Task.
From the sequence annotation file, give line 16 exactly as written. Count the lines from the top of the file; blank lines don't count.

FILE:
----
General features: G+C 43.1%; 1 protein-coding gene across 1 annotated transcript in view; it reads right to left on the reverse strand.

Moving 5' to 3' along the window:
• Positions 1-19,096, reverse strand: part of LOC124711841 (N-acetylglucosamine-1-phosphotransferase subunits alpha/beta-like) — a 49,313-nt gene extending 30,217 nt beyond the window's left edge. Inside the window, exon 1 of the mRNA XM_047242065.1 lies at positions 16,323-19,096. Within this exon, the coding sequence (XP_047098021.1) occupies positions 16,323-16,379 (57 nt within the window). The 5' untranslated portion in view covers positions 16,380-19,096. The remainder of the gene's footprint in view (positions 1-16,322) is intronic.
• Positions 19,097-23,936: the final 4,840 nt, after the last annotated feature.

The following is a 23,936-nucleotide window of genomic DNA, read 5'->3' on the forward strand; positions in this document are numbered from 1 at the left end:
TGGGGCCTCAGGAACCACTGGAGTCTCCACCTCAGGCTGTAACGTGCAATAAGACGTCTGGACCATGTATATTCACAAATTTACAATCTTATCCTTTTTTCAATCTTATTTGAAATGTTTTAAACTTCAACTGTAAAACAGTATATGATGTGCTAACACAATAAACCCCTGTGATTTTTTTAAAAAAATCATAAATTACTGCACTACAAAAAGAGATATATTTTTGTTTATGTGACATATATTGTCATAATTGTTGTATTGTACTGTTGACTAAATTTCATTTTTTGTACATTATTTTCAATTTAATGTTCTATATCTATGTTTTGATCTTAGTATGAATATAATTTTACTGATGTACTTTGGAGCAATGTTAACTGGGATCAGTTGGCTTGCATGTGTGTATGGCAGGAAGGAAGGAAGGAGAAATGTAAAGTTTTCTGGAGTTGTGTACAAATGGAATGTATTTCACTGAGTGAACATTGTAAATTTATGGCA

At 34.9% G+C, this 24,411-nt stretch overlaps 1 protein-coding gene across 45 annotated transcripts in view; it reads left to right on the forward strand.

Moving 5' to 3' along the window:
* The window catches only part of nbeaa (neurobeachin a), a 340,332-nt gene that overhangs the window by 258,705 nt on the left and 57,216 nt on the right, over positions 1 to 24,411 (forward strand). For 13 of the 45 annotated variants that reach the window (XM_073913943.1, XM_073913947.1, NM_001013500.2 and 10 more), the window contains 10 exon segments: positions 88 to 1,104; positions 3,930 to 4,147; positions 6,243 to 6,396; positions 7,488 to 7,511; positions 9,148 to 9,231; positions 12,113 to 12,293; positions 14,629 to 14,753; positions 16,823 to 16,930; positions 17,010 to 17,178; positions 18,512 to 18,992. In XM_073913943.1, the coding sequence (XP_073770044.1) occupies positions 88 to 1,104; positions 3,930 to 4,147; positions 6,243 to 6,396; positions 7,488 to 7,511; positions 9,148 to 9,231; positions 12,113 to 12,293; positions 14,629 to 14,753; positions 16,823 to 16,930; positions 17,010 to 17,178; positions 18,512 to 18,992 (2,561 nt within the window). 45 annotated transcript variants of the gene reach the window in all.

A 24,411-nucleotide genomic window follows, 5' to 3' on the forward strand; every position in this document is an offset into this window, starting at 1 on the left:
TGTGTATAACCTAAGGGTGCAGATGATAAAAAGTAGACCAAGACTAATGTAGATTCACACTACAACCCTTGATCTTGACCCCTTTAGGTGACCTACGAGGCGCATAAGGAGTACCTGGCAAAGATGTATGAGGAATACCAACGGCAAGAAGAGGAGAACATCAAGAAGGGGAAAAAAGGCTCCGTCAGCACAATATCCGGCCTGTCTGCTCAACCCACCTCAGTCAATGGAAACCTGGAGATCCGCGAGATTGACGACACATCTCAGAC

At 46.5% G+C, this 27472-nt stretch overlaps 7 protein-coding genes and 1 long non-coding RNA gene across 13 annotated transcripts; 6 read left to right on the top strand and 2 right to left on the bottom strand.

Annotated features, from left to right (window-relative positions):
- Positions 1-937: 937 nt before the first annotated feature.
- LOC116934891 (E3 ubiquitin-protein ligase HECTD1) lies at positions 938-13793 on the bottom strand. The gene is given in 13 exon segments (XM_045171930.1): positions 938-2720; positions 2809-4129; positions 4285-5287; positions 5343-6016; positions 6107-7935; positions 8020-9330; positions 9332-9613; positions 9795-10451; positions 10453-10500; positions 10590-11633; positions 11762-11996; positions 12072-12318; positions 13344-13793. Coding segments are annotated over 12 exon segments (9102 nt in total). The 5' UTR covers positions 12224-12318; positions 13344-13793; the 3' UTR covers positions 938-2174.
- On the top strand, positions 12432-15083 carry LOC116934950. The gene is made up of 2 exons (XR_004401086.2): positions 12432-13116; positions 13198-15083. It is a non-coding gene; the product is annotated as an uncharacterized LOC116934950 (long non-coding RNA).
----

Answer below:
- On the top strand, positions 12432-15083 carry LOC116934950. The gene is made up of 2 exons (XR_004401086.2): positions 12432-13116; positions 13198-15083. It is a non-coding gene; the product is annotated as an uncharacterized LOC116934950 (long non-coding RNA).